To the Editors:
Two trials that affect civil liberties are pending in Seattle. The defendants are charged in the first trial with “conspiracy” to cross state lines to incite a riot and to destroy federal property; in the second trial with “aiding, abetting, counseling, procuring, inciting, and inducing” themselves and others to destroy federal property.
The first trial involves seven persons who allegedly led a demonstration protesting the conviction of the Chicago 8. Two thousand persons were at the demonstration at a federal courthouse and several windows of the courthouse were broken. This trial has received inadequate news coverage in the national media, and few realize that the trial of the Seattle 7 is not the only political trial taking place there.
The second trial involves eight young activists who were indicted in May for their reactions to the events of the week of Cambodia, Jackson State, and Kent State. Each of them faces ten years in prison and a $10,000 fine. Their “crime” (at which several were not present) consists, according to the indictment, of “inducing” others to damage an overhead projector and a tape recorder located inside a US naval ROTC building. One of the more disturbing characteristics of both indictments is that no one has been charged with the alleged actual damage to the buildings or their contents.
Indictments in both trials came straight from the office of Attorney General John Mitchell in Washington, DC. A prosecutor from Mitchell’s Washington office has been in Seattle to oversee these trials. It seems that in Seattle, where 60,000 persons have been laid off by Boeing and other industries, the government is more concerned with stopping a movement for social change than with the pressing problems it has not yet dealt with. Additionally, it seems incredible that after the outrageous governmental actions in May in Vietnam, Cambodia, Laos, Kent State, and Jackson State, the only federal indictments to emerge from these events involve protest that was essentially peaceful.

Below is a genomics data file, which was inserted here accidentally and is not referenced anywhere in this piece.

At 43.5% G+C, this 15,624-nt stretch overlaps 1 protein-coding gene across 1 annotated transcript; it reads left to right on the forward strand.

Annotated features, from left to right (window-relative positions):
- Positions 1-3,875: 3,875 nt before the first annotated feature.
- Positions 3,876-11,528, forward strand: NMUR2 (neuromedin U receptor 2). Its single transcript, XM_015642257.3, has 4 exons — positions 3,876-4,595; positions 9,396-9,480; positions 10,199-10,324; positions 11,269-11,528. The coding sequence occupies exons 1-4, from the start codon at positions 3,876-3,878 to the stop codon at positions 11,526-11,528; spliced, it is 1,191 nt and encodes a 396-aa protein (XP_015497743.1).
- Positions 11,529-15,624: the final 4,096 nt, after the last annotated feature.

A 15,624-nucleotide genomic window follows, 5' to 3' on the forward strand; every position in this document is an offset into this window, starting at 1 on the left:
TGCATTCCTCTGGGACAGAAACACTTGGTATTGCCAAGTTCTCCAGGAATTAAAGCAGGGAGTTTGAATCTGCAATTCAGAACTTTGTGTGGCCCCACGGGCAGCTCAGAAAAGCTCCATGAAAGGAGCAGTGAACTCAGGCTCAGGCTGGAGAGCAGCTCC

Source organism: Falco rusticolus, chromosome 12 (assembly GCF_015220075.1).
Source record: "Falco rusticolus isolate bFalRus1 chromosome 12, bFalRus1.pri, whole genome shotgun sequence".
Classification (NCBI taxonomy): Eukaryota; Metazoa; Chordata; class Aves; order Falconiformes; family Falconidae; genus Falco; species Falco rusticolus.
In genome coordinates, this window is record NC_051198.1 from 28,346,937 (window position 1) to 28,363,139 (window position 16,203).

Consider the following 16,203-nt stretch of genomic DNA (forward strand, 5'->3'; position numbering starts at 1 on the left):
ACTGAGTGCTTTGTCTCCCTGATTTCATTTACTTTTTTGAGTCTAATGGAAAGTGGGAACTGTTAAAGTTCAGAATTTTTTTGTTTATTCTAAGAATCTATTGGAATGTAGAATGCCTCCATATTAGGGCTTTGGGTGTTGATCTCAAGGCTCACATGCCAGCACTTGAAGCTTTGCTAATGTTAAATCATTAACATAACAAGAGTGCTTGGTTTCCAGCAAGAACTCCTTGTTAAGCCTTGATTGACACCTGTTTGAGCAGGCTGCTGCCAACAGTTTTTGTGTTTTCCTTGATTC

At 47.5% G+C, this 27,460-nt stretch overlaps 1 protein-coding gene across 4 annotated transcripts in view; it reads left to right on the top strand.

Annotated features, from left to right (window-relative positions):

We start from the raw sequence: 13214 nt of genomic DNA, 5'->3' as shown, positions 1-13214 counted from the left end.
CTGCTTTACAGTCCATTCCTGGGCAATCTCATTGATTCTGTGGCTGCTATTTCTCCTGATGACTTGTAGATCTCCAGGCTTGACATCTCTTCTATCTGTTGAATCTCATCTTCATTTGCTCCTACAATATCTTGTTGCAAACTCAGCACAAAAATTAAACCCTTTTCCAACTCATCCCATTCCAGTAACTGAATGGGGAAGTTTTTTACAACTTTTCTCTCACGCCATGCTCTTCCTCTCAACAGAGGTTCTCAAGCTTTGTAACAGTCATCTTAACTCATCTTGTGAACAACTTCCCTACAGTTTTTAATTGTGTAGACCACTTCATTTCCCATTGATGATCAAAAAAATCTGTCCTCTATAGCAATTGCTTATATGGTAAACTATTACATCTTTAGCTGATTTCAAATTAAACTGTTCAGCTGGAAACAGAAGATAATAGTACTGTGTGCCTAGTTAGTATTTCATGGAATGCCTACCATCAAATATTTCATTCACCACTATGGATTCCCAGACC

It is disquieting to realize that anyone of us who happens to be involved in any way with a demonstration that the government terms “violent” could be indicted under the statutes involved in the Seattle indictments.
The federal government seems determined to break the back of protest and to intimidate everyone from organizing and promoting demonstrations. The indictments, of course, serve notice to others throughout the country to be extremely cautious in organizing to protest. They also put an extreme financial burden on those persons who are willing to risk committing themselves to peace in Southeast Asia, not to mention the burden of a prison term for those who may go to jail for this commitment.
The first trial of seven people ended in a mistrial and the defendants await a retrial in prison where they are being held on contempt charges. The judge, who acted as plaintiff, prosecutor, and jury in issuing the contempt citations also refuses to set bail for the defendants pending appeal.
The second trial of eight people is due to come to court on February 15. The pattern in Seattle may be indicative of what threatens all of us in the future as the war continues. Our success in resisting these efforts at intimidation depends on you—on your being informed and on your much needed contributions.
For further information and contributions: Seattle Legal Defense, Joan Epstein, East Coast Coordinator, 238 Dorset Street, Brooklyn, N.Y., (212) 968-1144.
February 11, 1971